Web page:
Ways that peer support can help children with disability socialise in the classroom
Peer support is crucial for children with disabilities for several reasons like peer support helps integrate children with disabilities into social settings, reducing isolation and encouraging a sense of belonging among their peers. Interacting with peers allows children with disabilities to improve social skills, communication, and problem-solving abilities in real-life situations. They also provide positive role models for appropriate social behaviours, communication styles, and interactions, which children with disabilities can observe and learn from.
When they offer encouragement, acceptance, and praise, it boosts the self-esteem and self-confidence of children with disabilities which encourages them to participate more actively, also interactions with peers occur in the context of daily activities that allow children with disabilities to learn social skills in a natural and relevant manner. Both children with disabilities and their peers can learn from one another, gaining insights into different perspectives and experiences.
Positive interactions with peers help dispel misconceptions and biases about disabilities which help in promoting understanding and empathy among all students. Peer friendships provide emotional support that offers a safe space where children with disabilities can share their thoughts and feelings. Interacting with peers encourages children with disabilities to practice communication, use different communication tools, and adapt their communication styles.
Developing social skills and friendships during childhood prepares children with disabilities for better social integration and relationships as they grow older and peer support also helps to equip children with disabilities to learn essential life skills for adulthood.
Peers can assist children with disabilities in various ways to enhance their socialization in the classroom:
1. Inclusive education – Peers can engage in group activities that involve all students regardless of abilities to encourage a sense of belongingness and cultivates collaboration.
2. Peer Modelling: Peers can teach age appropriate social behaviours, communication skills, and interactions, that can provide children with disabilities with concrete examples to learn from. They can demonstrate how to initiate conversations, share, take turns, and respond empathetically.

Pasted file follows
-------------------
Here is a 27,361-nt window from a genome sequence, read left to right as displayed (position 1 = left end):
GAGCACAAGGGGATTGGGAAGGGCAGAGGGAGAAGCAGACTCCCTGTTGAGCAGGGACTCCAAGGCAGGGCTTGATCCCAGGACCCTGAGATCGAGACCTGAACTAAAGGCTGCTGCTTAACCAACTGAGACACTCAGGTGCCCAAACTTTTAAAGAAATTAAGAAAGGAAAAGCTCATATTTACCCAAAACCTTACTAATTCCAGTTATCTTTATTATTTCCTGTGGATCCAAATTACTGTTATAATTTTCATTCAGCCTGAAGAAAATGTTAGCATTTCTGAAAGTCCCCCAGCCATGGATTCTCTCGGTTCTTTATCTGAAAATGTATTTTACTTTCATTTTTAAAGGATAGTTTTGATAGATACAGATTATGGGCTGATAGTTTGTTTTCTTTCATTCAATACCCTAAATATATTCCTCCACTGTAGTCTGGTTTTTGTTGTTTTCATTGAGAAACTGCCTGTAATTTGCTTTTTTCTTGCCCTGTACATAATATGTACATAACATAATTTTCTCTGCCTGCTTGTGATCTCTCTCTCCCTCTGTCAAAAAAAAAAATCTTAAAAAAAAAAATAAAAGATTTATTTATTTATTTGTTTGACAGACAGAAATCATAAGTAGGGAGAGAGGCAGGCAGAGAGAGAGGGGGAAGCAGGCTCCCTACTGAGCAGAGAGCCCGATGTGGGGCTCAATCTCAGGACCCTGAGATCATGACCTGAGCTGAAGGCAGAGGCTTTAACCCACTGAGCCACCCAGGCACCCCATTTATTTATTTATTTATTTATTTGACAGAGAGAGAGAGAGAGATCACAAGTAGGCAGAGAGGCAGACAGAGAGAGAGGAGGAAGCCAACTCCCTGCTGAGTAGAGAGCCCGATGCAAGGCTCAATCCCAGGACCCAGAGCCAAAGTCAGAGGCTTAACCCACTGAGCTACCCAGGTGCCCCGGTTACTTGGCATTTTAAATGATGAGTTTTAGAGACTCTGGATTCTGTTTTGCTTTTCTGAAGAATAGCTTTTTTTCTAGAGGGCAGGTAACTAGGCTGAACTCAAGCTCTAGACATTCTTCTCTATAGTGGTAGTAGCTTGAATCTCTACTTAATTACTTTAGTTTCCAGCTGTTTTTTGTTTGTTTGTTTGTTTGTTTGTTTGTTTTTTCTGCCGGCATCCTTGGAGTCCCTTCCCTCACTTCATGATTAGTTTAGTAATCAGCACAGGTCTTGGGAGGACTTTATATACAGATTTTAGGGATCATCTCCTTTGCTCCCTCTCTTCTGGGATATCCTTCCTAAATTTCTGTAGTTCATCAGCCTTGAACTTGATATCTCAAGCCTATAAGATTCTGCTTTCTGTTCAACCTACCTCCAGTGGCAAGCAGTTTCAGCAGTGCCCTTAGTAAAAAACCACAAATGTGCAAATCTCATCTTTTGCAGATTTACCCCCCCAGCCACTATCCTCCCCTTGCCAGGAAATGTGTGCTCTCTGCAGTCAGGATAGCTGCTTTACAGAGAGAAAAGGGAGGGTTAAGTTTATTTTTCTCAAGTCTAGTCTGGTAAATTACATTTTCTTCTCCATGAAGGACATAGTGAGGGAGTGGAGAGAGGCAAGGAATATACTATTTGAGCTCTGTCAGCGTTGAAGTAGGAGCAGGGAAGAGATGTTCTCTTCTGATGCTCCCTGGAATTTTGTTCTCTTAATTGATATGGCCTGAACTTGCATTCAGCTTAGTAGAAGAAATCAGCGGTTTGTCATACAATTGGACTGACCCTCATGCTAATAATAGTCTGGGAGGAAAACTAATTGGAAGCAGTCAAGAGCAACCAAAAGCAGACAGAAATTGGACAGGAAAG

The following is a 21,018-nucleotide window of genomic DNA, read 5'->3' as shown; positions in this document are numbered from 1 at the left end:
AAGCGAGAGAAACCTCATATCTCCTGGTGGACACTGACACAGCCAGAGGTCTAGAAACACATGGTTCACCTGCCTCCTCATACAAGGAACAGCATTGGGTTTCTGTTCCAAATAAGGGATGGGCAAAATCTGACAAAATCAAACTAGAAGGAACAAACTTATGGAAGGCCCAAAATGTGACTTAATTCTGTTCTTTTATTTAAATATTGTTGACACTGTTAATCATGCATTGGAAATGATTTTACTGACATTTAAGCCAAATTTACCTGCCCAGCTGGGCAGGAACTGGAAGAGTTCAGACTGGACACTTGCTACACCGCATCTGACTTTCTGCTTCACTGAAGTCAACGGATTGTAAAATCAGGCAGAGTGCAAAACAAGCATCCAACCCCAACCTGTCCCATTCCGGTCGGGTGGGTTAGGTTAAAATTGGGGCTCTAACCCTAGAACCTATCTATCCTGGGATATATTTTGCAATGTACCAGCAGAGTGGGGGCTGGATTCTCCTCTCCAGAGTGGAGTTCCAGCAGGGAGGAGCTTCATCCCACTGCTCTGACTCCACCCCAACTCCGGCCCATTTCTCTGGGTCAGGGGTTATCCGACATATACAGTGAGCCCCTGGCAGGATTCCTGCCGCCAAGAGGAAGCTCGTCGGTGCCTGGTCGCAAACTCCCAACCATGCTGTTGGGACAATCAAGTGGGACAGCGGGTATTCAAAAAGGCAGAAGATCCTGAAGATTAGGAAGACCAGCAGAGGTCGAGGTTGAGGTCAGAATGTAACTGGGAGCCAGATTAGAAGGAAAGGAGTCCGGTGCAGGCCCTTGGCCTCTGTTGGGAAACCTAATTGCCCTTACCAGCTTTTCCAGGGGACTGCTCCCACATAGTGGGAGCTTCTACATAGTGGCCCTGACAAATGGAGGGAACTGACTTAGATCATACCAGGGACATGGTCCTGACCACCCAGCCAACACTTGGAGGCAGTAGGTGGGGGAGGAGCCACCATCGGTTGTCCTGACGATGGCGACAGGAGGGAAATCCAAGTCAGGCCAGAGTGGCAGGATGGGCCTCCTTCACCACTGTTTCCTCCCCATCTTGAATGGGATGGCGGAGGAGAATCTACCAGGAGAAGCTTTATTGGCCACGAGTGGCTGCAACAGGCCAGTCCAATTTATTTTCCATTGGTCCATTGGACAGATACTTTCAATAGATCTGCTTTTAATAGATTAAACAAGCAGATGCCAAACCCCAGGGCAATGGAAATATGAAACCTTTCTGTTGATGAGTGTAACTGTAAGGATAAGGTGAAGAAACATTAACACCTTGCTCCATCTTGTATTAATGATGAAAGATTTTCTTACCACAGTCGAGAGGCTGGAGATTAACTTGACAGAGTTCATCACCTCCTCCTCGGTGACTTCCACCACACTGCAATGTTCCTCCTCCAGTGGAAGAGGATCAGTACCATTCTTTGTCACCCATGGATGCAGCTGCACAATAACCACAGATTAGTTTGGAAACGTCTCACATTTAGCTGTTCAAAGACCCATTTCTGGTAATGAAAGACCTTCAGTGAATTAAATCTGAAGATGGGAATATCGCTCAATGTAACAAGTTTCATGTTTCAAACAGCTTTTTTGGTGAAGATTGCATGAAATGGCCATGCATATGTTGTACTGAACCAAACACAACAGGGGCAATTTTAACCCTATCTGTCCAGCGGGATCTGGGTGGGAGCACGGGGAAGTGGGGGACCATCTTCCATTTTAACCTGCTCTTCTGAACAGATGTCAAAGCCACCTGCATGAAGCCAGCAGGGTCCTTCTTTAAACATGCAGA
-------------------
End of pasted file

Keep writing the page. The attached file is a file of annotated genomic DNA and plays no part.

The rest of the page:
3. Supportive Partners: Assigning peer buddies or partners can provide targeted assistance and encouragement during classroom activities, helping children with disabilities participate more comfortably.
4. Joint Projects: Collaborative projects encourage interaction and teamwork, allowing children with disabilities to contribute their strengths while learning from their peers.
5. Structured Social Skills Training: Peers can participate in structured social skills lessons, practicing specific interactions and behaviours that support the social growth of children with disabilities.
6. Shared Interests: Encouraging shared interests or hobbies can naturally bring children together and facilitate conversations and connections.
7. Positive Reinforcement: Peers can offer positive feedback and reinforcement, boosting the confidence and self-esteem of children with disabilities. They can use positive feedback and rewards to reinforce desirable social behaviours and interactions exhibited by the special children.
8. Flexible Communication: Encouraging open and patient communication helps peers understand the unique communication styles of their classmates with disabilities.
9. Problem Solving Together: Collaborative problem-solving tasks help children with disabilities learn how to work through challenges while receiving support and input from their peers.
10. Inclusive Games and Activities: Peers can include special children in games and activities that are enjoyable and accessible, fostering a sense of belonging and shared experiences.
By promoting interaction, understanding, and shared experiences, peers contribute significantly to the social development of children with disabilities in the classroom.
Author Sradhanjali Dasgupta
Consultant Psychologist, Speaker , Learning Developmental Coach, Teacher and trainer Miss. Sradhanjali Dasgupta has been extensively working in the field of Counselling and education for the past few years in several Clinics, Hospitals, NGOs and educational sectors. She also contributes her writings and blogs in various newspapers, magazines and e- magazines Her training and workshops are both for the corporate as well as for the educational sector and are geared up for learning and development,upgradation and capacity building. She have actively taken part in many debates